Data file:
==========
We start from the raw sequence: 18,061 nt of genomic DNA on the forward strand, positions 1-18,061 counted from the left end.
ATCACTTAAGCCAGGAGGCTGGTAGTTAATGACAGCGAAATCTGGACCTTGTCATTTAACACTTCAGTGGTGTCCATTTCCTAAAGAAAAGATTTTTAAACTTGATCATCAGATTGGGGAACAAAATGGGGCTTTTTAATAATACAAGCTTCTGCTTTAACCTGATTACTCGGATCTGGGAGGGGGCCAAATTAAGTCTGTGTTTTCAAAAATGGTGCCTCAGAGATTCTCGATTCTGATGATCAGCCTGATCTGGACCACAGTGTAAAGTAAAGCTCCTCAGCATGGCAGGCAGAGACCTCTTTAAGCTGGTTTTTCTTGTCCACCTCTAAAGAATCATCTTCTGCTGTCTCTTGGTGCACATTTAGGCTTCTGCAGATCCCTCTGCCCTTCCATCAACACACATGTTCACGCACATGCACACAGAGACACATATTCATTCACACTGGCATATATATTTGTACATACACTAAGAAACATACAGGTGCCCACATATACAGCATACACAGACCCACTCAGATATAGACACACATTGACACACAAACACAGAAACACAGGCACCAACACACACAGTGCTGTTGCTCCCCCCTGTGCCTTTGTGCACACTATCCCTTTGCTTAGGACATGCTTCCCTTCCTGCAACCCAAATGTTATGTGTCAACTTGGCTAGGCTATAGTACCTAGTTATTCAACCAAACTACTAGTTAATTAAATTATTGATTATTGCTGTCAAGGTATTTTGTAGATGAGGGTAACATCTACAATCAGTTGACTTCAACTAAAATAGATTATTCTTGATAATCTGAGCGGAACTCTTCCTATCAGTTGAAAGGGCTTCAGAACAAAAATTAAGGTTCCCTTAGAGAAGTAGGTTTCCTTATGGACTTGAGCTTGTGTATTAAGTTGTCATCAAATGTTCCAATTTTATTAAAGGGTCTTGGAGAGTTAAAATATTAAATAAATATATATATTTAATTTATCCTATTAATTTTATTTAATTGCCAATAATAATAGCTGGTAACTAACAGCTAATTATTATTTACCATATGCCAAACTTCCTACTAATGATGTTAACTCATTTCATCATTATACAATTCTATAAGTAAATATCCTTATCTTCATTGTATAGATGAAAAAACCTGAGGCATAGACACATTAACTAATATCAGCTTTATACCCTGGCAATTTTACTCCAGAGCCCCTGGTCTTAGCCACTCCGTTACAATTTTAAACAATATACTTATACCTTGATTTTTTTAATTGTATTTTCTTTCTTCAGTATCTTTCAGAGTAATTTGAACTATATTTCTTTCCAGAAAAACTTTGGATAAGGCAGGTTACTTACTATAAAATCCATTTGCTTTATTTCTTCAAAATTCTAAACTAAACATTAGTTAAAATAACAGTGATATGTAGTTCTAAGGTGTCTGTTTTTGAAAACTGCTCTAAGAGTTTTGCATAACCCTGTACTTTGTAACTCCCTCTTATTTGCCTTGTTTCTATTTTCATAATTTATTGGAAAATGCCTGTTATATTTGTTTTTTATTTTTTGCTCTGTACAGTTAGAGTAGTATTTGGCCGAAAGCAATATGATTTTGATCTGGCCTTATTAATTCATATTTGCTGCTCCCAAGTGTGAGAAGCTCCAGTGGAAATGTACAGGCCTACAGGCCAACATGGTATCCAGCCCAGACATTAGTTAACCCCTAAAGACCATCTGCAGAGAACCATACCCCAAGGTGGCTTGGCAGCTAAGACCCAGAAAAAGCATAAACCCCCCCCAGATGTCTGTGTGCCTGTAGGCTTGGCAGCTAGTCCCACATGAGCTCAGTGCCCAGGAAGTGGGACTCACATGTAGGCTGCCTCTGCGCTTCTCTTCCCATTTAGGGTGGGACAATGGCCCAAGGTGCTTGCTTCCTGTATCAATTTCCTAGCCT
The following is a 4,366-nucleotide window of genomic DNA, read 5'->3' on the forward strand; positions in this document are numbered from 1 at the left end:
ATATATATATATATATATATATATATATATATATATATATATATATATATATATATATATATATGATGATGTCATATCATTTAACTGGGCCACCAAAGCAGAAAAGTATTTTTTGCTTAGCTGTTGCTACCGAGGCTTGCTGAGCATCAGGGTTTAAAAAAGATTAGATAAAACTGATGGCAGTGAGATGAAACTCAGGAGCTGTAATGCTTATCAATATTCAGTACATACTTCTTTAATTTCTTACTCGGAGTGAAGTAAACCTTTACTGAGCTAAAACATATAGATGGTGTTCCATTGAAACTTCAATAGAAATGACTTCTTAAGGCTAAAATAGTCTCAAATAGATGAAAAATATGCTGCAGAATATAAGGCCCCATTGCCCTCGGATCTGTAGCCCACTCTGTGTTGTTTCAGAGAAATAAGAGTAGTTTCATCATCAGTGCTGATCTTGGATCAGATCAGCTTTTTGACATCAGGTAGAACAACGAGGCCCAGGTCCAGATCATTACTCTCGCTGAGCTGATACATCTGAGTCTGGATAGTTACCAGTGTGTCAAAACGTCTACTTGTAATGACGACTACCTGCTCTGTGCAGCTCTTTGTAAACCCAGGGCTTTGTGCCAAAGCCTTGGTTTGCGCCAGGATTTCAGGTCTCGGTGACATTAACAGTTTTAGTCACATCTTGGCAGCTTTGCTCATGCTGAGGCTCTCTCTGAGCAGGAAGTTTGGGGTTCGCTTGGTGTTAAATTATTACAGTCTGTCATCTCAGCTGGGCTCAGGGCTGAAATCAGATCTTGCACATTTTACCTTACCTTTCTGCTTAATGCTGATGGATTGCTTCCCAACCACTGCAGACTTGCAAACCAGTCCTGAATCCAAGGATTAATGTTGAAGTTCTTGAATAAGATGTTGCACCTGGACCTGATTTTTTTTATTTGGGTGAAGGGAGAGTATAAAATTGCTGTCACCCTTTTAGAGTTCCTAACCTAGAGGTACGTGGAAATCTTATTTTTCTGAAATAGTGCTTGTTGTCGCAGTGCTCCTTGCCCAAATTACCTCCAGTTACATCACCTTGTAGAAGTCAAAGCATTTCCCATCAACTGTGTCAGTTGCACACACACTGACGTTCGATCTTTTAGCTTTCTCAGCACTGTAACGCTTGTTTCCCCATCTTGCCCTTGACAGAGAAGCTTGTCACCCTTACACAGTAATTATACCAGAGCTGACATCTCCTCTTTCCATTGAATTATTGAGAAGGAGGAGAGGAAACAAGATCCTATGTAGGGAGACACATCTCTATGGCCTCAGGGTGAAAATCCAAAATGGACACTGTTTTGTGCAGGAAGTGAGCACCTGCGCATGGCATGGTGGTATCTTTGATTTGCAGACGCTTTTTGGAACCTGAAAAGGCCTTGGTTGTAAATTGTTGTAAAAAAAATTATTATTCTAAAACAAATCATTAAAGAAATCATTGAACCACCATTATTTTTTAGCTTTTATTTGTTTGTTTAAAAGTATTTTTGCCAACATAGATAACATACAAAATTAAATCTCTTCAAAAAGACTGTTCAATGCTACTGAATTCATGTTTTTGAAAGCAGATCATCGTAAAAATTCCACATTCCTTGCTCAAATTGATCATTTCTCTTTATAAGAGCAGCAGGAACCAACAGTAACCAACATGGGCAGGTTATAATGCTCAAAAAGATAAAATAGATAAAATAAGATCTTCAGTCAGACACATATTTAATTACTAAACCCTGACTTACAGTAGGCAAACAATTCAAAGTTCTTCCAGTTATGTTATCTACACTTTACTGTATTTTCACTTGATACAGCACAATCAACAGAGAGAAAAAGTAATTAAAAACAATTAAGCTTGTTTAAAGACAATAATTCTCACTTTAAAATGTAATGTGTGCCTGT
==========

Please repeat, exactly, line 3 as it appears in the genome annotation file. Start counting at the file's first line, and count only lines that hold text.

The following is a 4,366-nucleotide window of genomic DNA, read 5'->3' on the forward strand; positions in this document are numbered from 1 at the left end: